Inevitably, the 821 can’t match the 1200’s performance, but the smaller engine has long-stroke dimensions and is usefully flexible. The maximum torque figure of 86Nm arrives at 7750rpm but there’s more than 70Nm all the way from 4500rpm to the limit at 10,000rpm, so the Monster always leapt forward in enjoyably lively fashion.
Without doubt, the 821 couldn’t match the arm-yanking violence of a super-naked bike, but in many ways Ducati’s claim that this is the best balanced of the Monster family made sense. Combined with its lively low-speed acceleration and crisp throttle response, the bike’s ability to cruise long-leggedly at 140km/h, or head on towards a top speed of about 225km/h, means it has enough straight-line performance to keep most riders entertained and holding on tight against the wind.
It also has a chassis to match, although this possibly wasn’t displayed to best effect. The launch route through Emilia-Romagna was twisty and steep, which highlighted the Ducati’s lightness and responsive, yet neutral steering. But the road surface was often tricky, with a mixture of bumps, tarmac seams, gravel and even large cracks that would have given an adventure bike a thorough workout.
Some riders thought the non-adjustable, 43mm Kayaba forks were harsh; others said they were too soft, especially under braking. I’d have been interested to try the Monster 1200’s adjustable units, but was impressed both by the 821’s taut feel and its ride quality in such demanding conditions. Same goes for the Sachs shock, which like the bigger model’s, is adjustable for preload and rebound damping, and worked pretty well for my 85kg weight, the unchanged 140mm of travel feeling about right.
I certainly found the 821 more comfortable than I recall several Monster models of a few years ago, which reflects well on its seat as well as its suspension. And I had no complaints either about the Pirelli Diablo Rosso III tyres, which coped well with the tricky surfaces, or the front brake, which generated plenty of power and control with its Brembo Monobloc M4.32 calipers biting 320mm discs.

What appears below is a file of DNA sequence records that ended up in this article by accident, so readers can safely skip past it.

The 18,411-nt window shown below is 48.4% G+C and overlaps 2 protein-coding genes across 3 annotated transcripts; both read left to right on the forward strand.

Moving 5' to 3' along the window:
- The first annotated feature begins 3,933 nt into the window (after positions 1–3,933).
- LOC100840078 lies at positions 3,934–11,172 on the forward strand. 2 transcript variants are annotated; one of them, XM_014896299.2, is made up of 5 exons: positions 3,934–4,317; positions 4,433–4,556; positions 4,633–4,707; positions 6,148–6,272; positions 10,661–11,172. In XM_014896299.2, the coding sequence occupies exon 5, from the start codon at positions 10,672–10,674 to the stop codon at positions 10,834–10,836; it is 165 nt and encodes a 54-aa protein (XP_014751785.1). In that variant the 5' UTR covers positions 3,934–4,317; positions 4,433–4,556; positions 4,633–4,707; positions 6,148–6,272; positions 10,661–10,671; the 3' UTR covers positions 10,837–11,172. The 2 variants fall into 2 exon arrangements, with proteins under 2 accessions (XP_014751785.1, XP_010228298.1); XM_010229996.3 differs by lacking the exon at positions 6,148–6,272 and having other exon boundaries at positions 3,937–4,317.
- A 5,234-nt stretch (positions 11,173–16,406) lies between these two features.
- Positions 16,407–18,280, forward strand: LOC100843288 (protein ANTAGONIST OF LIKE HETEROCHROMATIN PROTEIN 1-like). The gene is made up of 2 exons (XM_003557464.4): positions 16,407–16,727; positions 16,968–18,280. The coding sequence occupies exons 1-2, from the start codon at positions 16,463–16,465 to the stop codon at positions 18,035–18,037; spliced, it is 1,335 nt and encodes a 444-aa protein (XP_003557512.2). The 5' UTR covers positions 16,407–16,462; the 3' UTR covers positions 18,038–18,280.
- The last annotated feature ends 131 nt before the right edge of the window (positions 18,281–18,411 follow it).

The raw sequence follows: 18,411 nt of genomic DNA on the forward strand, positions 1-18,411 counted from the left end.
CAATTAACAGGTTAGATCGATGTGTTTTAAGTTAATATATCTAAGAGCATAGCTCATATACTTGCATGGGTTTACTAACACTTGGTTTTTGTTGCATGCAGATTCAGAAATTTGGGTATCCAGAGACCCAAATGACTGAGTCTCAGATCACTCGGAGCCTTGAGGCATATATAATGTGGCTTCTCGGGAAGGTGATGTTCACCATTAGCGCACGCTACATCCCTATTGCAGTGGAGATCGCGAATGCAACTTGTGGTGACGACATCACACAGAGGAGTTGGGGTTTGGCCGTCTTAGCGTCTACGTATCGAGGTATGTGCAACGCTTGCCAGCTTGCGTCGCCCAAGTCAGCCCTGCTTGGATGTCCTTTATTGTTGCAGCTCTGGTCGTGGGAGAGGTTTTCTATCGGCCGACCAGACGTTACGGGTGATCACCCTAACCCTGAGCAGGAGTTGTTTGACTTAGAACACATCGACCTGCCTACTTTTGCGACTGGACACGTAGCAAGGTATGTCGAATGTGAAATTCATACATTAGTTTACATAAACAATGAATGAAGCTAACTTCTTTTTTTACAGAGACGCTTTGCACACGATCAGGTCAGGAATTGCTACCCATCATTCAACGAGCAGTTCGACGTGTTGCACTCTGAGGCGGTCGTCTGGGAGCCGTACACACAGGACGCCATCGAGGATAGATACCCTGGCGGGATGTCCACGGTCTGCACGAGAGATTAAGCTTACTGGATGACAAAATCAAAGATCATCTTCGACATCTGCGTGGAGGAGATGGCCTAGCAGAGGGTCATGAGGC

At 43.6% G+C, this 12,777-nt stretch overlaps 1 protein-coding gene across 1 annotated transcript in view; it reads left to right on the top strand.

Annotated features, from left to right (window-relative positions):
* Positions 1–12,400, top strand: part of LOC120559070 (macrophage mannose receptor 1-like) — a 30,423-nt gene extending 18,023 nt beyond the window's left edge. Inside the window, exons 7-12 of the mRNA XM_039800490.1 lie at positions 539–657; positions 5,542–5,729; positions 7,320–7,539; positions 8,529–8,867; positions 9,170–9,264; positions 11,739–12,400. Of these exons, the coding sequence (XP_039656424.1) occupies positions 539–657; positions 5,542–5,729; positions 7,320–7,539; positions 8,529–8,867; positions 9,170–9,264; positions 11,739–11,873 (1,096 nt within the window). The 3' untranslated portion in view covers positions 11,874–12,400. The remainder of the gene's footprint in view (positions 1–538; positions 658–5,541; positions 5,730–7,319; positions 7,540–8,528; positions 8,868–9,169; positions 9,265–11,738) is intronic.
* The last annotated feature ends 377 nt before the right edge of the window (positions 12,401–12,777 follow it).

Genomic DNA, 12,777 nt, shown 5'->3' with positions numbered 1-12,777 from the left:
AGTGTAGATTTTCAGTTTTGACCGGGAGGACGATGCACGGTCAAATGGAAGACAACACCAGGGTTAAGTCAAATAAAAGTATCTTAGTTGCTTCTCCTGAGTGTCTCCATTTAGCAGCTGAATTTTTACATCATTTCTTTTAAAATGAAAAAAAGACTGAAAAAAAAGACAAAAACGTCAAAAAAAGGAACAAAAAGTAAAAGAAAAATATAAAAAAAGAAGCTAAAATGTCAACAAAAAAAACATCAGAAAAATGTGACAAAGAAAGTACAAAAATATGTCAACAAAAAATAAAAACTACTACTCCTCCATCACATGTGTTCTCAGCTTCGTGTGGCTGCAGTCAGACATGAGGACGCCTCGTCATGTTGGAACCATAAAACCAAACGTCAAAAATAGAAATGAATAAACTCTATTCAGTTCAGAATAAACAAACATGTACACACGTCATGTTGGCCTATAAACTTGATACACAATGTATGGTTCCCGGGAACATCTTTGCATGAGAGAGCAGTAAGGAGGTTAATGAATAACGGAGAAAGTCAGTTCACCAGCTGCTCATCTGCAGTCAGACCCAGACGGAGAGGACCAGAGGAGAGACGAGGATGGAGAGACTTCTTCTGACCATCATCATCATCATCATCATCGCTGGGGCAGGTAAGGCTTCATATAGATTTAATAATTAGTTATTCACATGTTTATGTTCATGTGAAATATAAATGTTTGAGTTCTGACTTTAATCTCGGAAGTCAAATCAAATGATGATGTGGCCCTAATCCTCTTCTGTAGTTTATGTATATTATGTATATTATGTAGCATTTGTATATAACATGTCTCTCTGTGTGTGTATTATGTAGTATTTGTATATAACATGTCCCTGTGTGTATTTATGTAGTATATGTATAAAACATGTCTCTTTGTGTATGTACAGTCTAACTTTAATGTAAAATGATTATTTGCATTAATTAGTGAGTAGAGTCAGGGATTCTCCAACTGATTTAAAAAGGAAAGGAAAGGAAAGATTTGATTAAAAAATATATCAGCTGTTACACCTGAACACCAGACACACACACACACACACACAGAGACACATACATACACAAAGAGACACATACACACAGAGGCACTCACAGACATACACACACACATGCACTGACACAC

Sure, the Monster 1200’s fatter rear rubber (190 – rather than 180-section), more sophisticated, IMU-governed traction control and cornering ABS would all have been welcome, but at this level the Ducati is well equipped.
The new TFT display shows fuel consumption and range-to-empty, incorporates a lap timer and shift light, is adjustable for brightness, and can be linked to a smartphone, via Bluetooth and Ducati’s optional Multimedia system. It’s true the smaller fuel tank reduces range, but owners typically average less than 6 l/100km, and even the launch average of 6.5l/100km would allow well over 200km.
Practicality in other respects is reasonable. The seat is designed more for one rider than two, but does at least provide pillion hand-holds below it. Grab-handles are available as an accessory, along with a wind-screen and colour-matched flyscreen, higher and lower seats, soft luggage, and numerous carbon-fibre and billet aluminium parts – including some cool-looking, Termignoni carbon cans.
Those would add to a price that is already on the high side by naked middleweight standards: comparable with BMW’s R nineT Pure and Triumph’s Street Triple RS, but up on the other Street models and other rivals including Aprilia’s Shiver 900, Kawasaki’s Z900 and Yamaha’s MT-09. Then again, the Monster never has been cheap, going all the way back to the original M900.
Whether this latest in the line is the best balanced, or the best value, of the current family depends on what you want from a naked V-twin. What’s for sure is that the 821 has plenty of the original Monster’s charm and ridability, as well its trademark style.
Ducati Monster 821
Engine type Liquid-cooled 90-degree V-twin
Valve arrangement DOHC, eight valves
Bore x stroke 88 x 67.5mm
Compression ratio 12.8:1
Carburation Continental injection system, Mikuni throttle bodies
Maximum power 109bhp @ 9250rpm
Maximum torque 86Nm @ 7750rpm
Clutch APTC wet multiplate slipper
Front suspension 43mm inverted telescopic Kayaba, 130mm travel
Rear suspension One Sachs damper, 140mm wheel travel, adjustments for preload and rebound damping
Front brake 2, four-piston Brembo radial Monobloc calipers, 320mm discs with ABS
Rear brake Twin-piston Brembo caliper, 245mm disc with ABS
Front wheel 3.50 x 17-inch; cast aluminium
Rear wheel 5.50 x 17-inch; cast aluminium
Front tyre 120/70 x 17in Pirelli Diablo Rosso III
Rear tyre 180/60 x 17in Pirelli Diablo Rosso III
Rake/trail 24.3 degrees/93.2mm
Seat height 785-810mm
Fuel capacity 16.5-litres
Weight 206kg wet (kerb, with tank 90 per cent full)